COLOMBO (BLOOMBERG, XINHUA, REUTERS) - The Sri Lankan authorities were on Wednesday (May 26) trying to douse a massive fire that has raged for six straight days aboard a container ship near Colombo's coast, to avoid a chemical as well as an oil spill.
Firefighters were still trying to bring the flames on the Singapore-registered ship called X-Press Pearl under control, after it intensified following large explosions the previous day.
Five tugboats were fighting the fire, aided by a Sri Lankan navy ship anchored nearby, the Associated Press reported.
The blaze, which had spread to the quarterdeck where the ship's bridge is located, was being exacerbated by strong winds due to changing weather conditions, the Sri Lanka Navy said.
The fire was first reported by the crew last week.
The crew members are safe and have been evacuated, according to the Sri Lanka Ports Authority.
Several containers from the vessel, however, had tumbled into the sea and are believed to have sunk.
"We are trying our best to extinguish the fire as it broke out again due to the continuous reaction of the chemical materials in the containers and adverse weather," Mr Rohitha Abeygunawardena, minister of ports and shipping said in a statement on Tuesday.
"We have made plans to carry out future activities in a manner that does not harm the country's seas and marine environment."
X-Press Pearl, sailing with a Singapore flag, was carrying 1,486 containers containing 25 tonnes of nitric acid, other chemicals and cosmetics on board. It had been en route to Singapore from the port of Hazira in India, via Colombo.
The Maritime and Port Authority of Singapore (MPA) confirmed that the vessel was registered in the city. An MPA spokesman said there were no Singaporeans on board.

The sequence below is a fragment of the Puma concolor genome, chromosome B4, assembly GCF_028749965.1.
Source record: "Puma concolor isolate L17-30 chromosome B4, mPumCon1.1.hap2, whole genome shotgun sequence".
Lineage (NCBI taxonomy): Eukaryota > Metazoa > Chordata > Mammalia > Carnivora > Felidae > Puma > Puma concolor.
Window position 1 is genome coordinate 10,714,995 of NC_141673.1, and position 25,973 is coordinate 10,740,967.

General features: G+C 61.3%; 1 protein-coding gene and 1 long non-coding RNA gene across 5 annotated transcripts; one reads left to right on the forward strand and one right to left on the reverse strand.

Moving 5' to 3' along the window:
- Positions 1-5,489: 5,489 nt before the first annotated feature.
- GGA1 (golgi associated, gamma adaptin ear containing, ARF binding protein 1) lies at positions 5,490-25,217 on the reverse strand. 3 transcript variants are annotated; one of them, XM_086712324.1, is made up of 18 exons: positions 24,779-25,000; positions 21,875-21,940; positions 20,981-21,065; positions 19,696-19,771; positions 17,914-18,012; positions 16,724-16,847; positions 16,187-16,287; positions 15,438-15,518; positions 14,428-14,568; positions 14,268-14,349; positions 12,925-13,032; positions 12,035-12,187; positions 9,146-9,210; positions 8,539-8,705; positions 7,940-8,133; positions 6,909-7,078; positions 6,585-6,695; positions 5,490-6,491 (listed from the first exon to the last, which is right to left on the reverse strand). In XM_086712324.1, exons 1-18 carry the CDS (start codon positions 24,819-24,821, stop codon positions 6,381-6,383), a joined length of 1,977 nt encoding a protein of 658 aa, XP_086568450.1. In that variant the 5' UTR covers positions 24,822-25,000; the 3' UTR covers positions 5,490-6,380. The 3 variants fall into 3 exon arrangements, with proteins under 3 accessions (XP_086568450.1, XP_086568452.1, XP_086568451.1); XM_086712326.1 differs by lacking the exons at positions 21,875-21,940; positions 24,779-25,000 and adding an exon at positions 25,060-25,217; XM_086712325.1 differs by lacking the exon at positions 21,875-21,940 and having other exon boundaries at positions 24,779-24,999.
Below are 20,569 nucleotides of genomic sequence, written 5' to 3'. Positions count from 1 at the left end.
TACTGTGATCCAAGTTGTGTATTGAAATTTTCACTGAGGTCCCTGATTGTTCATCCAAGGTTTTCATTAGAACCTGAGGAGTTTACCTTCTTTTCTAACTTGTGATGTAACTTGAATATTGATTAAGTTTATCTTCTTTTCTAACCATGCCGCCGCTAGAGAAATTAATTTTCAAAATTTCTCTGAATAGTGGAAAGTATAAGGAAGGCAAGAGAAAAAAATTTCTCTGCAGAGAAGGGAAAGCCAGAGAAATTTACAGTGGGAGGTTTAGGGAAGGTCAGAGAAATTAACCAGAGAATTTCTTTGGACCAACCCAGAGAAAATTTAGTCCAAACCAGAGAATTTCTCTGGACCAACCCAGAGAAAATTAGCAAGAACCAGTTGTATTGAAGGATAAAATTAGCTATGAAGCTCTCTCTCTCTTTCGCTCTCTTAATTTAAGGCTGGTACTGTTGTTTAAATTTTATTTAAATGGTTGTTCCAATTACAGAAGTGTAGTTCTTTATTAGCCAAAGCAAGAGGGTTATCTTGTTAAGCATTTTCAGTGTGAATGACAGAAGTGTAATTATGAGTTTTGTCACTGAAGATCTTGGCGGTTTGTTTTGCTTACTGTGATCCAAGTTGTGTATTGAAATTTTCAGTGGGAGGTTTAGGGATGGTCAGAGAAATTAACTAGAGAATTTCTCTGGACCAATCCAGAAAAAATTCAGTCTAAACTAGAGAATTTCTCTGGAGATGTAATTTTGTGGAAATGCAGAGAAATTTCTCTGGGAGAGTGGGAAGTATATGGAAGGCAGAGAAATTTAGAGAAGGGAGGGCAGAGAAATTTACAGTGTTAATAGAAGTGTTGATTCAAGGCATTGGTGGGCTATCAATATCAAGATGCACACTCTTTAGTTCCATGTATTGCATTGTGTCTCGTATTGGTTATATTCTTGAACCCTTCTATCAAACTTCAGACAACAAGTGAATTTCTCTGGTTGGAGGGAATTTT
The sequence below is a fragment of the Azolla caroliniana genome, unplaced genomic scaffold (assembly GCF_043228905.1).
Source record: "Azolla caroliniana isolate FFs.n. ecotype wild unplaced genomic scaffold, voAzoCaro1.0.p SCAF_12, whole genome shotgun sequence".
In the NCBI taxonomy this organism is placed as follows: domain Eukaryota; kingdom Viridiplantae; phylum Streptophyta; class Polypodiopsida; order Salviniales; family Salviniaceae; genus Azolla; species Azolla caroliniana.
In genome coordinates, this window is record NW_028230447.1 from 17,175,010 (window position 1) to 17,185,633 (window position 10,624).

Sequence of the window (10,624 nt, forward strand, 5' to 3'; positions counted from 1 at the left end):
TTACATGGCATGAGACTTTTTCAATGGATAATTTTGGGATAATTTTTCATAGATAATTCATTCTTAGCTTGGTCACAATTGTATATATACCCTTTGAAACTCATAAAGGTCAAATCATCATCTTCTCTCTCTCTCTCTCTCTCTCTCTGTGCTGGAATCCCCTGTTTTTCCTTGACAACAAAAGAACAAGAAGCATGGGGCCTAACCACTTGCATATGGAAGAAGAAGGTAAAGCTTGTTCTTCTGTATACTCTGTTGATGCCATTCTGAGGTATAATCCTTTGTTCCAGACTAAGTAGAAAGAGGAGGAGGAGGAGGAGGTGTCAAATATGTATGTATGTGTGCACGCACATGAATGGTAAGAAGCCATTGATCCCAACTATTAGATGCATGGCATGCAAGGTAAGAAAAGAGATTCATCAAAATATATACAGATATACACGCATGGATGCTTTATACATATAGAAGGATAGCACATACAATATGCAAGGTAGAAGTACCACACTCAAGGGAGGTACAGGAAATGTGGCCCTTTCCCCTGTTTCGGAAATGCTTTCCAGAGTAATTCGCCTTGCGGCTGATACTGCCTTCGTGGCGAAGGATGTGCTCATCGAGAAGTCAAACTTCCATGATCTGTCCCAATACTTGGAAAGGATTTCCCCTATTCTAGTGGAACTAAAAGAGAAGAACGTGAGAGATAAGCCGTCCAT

X-Press Feeders, which owns the ship, said specialised fire-fighting equipment has been brought in from Europe to reinforce salvaging operation.
The local authorities have warned fishermen to avoid the area and not to approach the vessel, as some containers carrying dangerous chemicals had fallen into the sea after the Tuesday blasts.
Sri Lanka's Marine Environment Protection Authority also warned people against touching or opening the packages or materials, and requested them to contact the navy or police upon the sight of any such items.
Apart from a potential chemical spill, there is a risk of an oil spill of about 100 tonnes.
The area north of where the ship caught fire is well known for dolphin sightings, and any oil spill could threaten marine life in the region.
Sri Lanka is preparing for a Tier II oil spill, Marine Environment Protection Authority chair Dharshani Lahandapura said, indicating an accident that needs response teams with specialised knowledge to intervene.
The vessel is carrying about 300 tonnes of bunker fuel, but some oil has already been removed.
"We are fighting the fire but we are preparing for the worst. Dispersal chemicals and booms available in Sri Lanka had been made ready," Ms Lahandapura said. "It can escalate into a Tier III spill. But for now the estimate is about 100 tons."
X-Press Feeders is a common carrier operating a fleet of vessels for trans-shipment. The vessel was deployed in the company's Straits Middle East shipping route and caught fire at Colombo anchorage.
The Sri Lankan authorities said experts from the Netherlands and Belgium were surveying the ship, while neighbour India had promised to send vessels and an aircraft to help fight the fire.